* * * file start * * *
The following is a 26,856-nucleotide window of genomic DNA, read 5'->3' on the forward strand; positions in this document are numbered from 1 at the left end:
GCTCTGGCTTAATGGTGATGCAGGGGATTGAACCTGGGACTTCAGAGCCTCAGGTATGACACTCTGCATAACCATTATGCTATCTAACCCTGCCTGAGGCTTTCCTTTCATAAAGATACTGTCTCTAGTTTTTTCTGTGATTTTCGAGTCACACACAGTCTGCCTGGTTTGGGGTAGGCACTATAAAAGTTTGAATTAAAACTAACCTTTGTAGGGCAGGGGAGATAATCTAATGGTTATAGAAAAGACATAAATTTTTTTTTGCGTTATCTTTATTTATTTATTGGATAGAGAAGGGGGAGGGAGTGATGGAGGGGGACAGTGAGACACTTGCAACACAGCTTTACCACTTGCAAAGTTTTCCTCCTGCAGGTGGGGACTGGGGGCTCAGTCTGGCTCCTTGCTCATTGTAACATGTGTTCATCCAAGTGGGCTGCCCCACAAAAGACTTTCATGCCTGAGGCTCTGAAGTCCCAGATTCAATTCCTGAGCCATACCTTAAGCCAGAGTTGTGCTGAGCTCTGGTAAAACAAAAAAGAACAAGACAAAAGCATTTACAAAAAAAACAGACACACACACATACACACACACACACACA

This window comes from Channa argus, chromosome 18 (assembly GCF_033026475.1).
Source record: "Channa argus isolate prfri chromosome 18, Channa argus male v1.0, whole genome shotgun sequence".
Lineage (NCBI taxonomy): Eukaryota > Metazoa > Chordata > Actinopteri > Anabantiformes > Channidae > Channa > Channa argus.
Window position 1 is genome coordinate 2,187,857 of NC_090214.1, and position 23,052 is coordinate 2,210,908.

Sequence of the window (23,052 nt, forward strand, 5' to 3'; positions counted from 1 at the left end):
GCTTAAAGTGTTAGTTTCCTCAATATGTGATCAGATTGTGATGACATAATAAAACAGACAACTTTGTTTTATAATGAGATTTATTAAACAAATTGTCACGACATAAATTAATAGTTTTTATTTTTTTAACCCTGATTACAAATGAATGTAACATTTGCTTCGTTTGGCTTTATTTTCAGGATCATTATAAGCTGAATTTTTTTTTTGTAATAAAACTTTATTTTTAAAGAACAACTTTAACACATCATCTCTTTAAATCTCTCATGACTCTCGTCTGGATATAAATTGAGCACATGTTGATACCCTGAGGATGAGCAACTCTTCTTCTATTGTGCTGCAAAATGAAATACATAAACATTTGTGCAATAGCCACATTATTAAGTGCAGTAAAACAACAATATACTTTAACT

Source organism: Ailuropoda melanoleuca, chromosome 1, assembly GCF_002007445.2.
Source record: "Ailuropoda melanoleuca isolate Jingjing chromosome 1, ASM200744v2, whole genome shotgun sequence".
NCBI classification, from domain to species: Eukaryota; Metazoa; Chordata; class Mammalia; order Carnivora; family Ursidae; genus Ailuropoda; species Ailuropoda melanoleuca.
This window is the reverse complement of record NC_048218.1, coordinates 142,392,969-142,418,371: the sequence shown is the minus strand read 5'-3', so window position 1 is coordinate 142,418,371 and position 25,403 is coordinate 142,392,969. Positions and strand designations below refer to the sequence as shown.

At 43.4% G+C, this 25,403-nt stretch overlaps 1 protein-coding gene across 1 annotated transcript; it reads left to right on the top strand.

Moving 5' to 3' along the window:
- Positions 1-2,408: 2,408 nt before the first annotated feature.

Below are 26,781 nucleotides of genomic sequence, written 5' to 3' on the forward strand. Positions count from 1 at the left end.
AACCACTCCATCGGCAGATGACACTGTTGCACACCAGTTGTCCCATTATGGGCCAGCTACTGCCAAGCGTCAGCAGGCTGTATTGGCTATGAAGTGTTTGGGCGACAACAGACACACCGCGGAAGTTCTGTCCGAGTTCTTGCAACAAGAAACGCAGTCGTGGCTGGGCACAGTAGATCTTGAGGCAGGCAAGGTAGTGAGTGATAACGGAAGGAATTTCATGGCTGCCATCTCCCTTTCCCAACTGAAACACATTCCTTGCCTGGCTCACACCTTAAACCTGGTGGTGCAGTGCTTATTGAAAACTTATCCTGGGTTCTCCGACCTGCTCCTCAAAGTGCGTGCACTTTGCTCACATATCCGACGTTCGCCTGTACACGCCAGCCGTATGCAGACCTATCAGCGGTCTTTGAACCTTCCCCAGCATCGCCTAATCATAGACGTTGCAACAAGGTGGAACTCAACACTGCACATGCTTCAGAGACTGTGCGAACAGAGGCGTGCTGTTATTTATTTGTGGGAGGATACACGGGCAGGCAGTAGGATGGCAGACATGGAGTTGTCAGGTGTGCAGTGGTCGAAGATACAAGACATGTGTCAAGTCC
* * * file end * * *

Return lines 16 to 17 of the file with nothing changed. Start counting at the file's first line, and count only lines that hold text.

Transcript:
Below are 26,781 nucleotides of genomic sequence, written 5' to 3' on the forward strand. Positions count from 1 at the left end.
AACCACTCCATCGGCAGATGACACTGTTGCACACCAGTTGTCCCATTATGGGCCAGCTACTGCCAAGCGTCAGCAGGCTGTATTGGCTATGAAGTGTTTGGGCGACAACAGACACACCGCGGAAGTTCTGTCCGAGTTCTTGCAACAAGAAACGCAGTCGTGGCTGGGCACAGTAGATCTTGAGGCAGGCAAGGTAGTGAGTGATAACGGAAGGAATTTCATGGCTGCCATCTCCCTTTCCCAACTGAAACACATTCCTTGCCTGGCTCACACCTTAAACCTGGTGGTGCAGTGCTTATTGAAAACTTATCCTGGGTTCTCCGACCTGCTCCTCAAAGTGCGTGCACTTTGCTCACATATCCGACGTTCGCCTGTACACGCCAGCCGTATGCAGACCTATCAGCGGTCTTTGAACCTTCCCCAGCATCGCCTAATCATAGACGTTGCAACAAGGTGGAACTCAACACTGCACATGCTTCAGAGACTGTGCGAACAGAGGCGTGCTGTTATTTATTTGTGGGAGGATACACGGGCAGGCAGTAGGATGGCAGACATGGAGTTGTCAGGTGTGCAGTGGTCGAAGATACAAGACATGTGTCAAGTCC